There are few things more demanding, exhausting and all-encompassing than climbing some of the biggest peaks in the world. Yet Aussie adventurer Peter Wells has done just that. Aside from paddling from the Australian mainland to Tasmania and attempting to summit an unclimbed peak in Nepal (where an ice cliff gave way right in front of him), he’s one of the rare few who have ascended beyond the clouds to summit Mt Everest and returned to tell the tale.
A staggering achievement indeed – just consider those harrowing scenes from the 2015 film Everest, which told the story of one such perilous journey from 1996. Here, Peter shares what he’s learned…
Bite The Bullet
I knew I wanted to attempt an 8000-er (there are only 14 mountains in the world that stand over 8000 metres tall), to experience it and see whether I could do it. I wanted to do it someday, perhaps in 10 or so years or some vague timeframe. Then I changed my approach and decided to make it happen. I worked and saved the money, trained hard and booked my leave.
In September 2005 I travelled across the Tibetan plains to attempt to climb the world’s 6th highest mountain – Mt Cho Oyu, located near Mount Everest. It changed my life. There were the hard times – the first night at Advanced Base Camp at 5800m my head felt like it had nails driven into it, a result of the body not yet having acclimatised to the extreme altitude. It took a month to climb the mountain. You can’t see Mt Everest from Mt Cho Oyu until the very summit. I gasped as the sheer faces of Everest appeared, before it disappeared in the clouds. My imagination had been stirred beyond belief. This may never have happened had I not bitten the bullet and decided to bring my goal to the now rather than waiting to someday, some time.
Check In With Yourself
Climbing through the icefall on Mt Everest can be a harrowing experience. You cross ladders over yawning crevasses where you can’t see the bottom. Massive ice seracs, some five storeys high, lean over you as you meander through this frozen maze. Time is critical – you’ve got to get through the icefall before the sun warms and softens the ice, causing these mansion-sized ice towers to crumble. Once, I heard a piercing crack and a rumble and realised a serac had tumbled somewhere above me. As I leaned into the mountain a sheet of snow flew over me and disappeared into the depths below.
Everest was full of moments like this; I learned quickly that to live in a constant state of anxiety was not going to help. Being alert yes, but anxious no. Instead I adopted a technique where I would ‘check in’ with myself if I was feeling anxious or exhausted. Was I warm? Am I safe right now? Right now, am I okay? If the answer was yes, then there was nothing to worry about and it released me to take in my surroundings and appreciate where I was. This was particularly useful on the return from the summit. I had summited at 5.19am and now, in the afternoon I was descending the Lhotse Face – a huge, steep wall of snow and ice. It was easy to feel beaten and anxious about the descent, but on appreciating that I was warm, safe at that moment and therefore okay, I continued the descent with a new perspective and enjoyed the most amazing view of the jagged peaks of the Himalayas below me.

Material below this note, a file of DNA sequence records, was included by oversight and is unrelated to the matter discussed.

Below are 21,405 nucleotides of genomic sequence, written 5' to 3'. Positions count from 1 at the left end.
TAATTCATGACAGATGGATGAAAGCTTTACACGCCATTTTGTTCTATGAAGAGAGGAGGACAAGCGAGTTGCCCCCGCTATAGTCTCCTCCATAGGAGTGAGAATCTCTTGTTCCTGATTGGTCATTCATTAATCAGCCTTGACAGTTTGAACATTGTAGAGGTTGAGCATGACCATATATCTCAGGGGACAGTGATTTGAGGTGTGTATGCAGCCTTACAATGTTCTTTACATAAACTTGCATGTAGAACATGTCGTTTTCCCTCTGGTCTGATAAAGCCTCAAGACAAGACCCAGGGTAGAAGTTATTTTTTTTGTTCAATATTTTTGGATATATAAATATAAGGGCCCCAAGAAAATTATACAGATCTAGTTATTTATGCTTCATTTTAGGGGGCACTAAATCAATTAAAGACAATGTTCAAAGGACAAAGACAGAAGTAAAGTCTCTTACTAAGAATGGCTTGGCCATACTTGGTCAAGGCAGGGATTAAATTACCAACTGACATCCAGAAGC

Accept That You Did What You Did
Regret interrupts the flow of things. My line of thought is that, so long as we acted in good faith at the time and with best intentions of what we thought, then what will be will be and we can’t change what comes out of that. And you learn as you go, that’s part of life. The Japanese concept of ‘Kaizen’ (continuous improvement) resonates with me. If someone can review the outcome of their approach to something and apply it later it serves not only to improve their interaction with the world but can assist them to move on.
Don’t Ignore Who Inspires You
I’ve come to learn that who inspires you, or who you are in awe of, is a pretty good indication of who you want to be and what you want to achieve. I was never going to meet George Mallory – he was never seen again after climbing into the clouds on Mount Everest in 1924, until his body was discovered in 1999. But I have a library of books on his life and climbs and adventures. I was so excited to meet legendary Australian climbers Greg Mortimer and Lincoln Hall, Andrew Lock and even Peter Hillary in an airport in Kathmandu. But I was not only in awe of the heroes known for their pioneering efforts, but anyone who’d attempted any of the big mountains. I would ask and listen to every situation they’d encountered.
Every interaction with these inspiring people thrilled me and fed my motivation. My sense of awe, in a sense, is my compass. I just came off shooting a documentary flying to the top of Australia in a little Cessna 172. I was inspired by the pilot and how she flew that little plane, and I’ve signed up for lessons.